Women and men with medium-to-small hands who will be doing occasional weekend pruning will be happiest with the ARS HP-VS8Z, which costs all of 30 cents less than Felco 2s ($50), and carry a lifetime warranty against manufacturer’s defects. They cut slightly more cleanly than other pruners, according to my testing, and they fit women and men with medium-to-small hands better than other models, which is why I ultimately landed on this selection.

This judgement was a close call. Almost everyone who has opinions about pruners talks about Felcos, which have been very widely marketed for decades, come in many shapes and sizes, are reliable, and can be repaired with a variety of widely-available replacement parts. ARS pruners aren’t nearly as well-known; search in any shopping site, and you’ll find at least five times as many Felco pruner listings as ARS.

But in my test panel of gardeners, the ARS HP-VS8Z pruners outperformed Felcos by a small margin. They cut slightly more cleanly than other pruners, according to my testing, and they fit women and men with medium-to-small hands better than other models.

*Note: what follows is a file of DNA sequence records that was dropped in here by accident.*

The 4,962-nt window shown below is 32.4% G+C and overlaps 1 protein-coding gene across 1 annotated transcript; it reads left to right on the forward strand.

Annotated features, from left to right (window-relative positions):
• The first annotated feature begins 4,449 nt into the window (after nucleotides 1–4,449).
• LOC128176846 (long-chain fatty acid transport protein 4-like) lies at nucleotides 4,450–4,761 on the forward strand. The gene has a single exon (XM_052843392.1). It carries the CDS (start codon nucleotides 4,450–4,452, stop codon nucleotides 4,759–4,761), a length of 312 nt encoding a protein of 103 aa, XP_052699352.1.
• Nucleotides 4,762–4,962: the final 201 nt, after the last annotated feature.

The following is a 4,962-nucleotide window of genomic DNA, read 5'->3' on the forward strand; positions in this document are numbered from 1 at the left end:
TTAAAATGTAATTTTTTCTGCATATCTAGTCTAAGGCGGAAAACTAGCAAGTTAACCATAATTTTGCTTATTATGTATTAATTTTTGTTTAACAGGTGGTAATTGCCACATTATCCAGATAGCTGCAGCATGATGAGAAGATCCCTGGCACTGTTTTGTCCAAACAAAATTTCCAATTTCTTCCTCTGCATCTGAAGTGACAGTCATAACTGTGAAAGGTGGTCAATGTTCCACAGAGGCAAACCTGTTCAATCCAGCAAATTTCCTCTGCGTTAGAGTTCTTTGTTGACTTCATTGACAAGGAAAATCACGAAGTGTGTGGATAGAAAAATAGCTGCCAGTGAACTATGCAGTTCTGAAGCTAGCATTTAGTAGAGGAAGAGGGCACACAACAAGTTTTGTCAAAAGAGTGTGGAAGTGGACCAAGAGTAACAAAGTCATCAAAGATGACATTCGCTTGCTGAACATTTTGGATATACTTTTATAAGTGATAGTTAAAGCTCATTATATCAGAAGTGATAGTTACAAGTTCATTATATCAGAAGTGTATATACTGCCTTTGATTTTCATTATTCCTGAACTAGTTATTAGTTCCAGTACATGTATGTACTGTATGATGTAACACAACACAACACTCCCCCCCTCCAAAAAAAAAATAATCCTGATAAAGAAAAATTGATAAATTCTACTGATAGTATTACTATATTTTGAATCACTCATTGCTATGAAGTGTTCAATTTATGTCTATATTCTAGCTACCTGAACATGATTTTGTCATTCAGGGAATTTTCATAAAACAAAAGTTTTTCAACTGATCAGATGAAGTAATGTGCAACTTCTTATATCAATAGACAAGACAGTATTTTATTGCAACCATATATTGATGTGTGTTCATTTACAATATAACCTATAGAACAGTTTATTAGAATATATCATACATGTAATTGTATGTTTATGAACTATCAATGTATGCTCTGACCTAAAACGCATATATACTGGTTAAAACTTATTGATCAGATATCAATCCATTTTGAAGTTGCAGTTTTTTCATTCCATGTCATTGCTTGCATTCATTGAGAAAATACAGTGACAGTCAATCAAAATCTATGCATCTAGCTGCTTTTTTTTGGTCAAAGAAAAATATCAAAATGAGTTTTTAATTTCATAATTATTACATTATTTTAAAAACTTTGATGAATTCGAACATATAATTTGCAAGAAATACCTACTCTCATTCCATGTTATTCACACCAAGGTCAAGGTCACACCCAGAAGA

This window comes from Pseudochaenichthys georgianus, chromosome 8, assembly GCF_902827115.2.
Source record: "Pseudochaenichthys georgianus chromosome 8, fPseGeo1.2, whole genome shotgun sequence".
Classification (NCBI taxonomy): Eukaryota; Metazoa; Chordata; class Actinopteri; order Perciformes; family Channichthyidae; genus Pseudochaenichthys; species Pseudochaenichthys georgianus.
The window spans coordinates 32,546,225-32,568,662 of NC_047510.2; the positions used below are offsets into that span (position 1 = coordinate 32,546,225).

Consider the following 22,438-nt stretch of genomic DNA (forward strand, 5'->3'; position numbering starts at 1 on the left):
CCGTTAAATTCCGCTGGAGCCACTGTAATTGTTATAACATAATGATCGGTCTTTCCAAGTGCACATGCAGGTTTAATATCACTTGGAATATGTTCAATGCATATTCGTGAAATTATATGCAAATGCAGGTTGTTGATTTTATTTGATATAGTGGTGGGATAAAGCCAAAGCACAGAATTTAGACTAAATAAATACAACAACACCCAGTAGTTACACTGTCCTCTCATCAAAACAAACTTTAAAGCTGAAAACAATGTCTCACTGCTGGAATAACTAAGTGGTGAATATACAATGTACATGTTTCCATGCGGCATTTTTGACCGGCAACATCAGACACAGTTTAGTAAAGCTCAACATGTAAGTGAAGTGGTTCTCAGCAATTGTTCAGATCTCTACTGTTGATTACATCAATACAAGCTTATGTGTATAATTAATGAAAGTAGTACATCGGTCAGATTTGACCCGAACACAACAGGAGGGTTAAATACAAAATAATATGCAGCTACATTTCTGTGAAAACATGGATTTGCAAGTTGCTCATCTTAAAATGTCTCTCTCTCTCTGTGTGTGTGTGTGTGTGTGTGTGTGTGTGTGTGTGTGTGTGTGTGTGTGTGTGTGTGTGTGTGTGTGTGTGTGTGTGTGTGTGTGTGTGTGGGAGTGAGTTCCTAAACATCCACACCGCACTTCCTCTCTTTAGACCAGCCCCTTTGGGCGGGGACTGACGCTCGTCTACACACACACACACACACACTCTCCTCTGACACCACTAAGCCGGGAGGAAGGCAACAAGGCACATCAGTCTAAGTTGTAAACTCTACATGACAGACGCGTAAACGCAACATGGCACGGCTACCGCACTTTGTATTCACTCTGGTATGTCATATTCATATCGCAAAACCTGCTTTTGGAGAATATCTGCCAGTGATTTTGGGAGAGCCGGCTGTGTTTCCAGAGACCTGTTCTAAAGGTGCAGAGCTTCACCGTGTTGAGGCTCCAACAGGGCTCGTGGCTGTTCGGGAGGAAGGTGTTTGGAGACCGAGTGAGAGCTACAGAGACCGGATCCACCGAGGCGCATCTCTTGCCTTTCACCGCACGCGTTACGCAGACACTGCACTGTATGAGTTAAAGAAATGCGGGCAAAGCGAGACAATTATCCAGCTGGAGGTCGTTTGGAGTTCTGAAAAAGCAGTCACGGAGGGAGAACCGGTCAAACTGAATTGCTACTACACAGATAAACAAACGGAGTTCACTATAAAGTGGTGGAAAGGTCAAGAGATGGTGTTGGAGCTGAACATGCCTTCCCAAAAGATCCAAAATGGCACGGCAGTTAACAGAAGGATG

For pros

These weren’t as comfortable as our main pick and cut a little bit worse. But if you’re thinking about opening your own pruning business where you would develop iron hands from performing many hours of pruning, by all means, buy Felco 2 pruners for $50. Felco 2 pruners, like the ARS HP-VS8Z pruners pruners, cut almost as cleanly and consistently , and can be repaired easily if you somehow manage to damage them. But they have a more legendary reputation as being a pro’s tool and have lots of popular opinion to back that up. The consensus is that you won’t need to do that for a few decades unless you throw them under a front-loader or leave them in the compost all winter. Again, they are not the top pick because women testers rated them as somewhat less comfortable than the ARS, but not grossly so, and because their cutting slightly flattened a ¼” dowel which the ARS cut cleanly. It was a close call, though, so if you’ve got a pair of Felco pruners, certainly don’t toss them out.

Also Great
Felcos are also some of the most expensive pruners on the market, but come highly recommended from many gardening experts.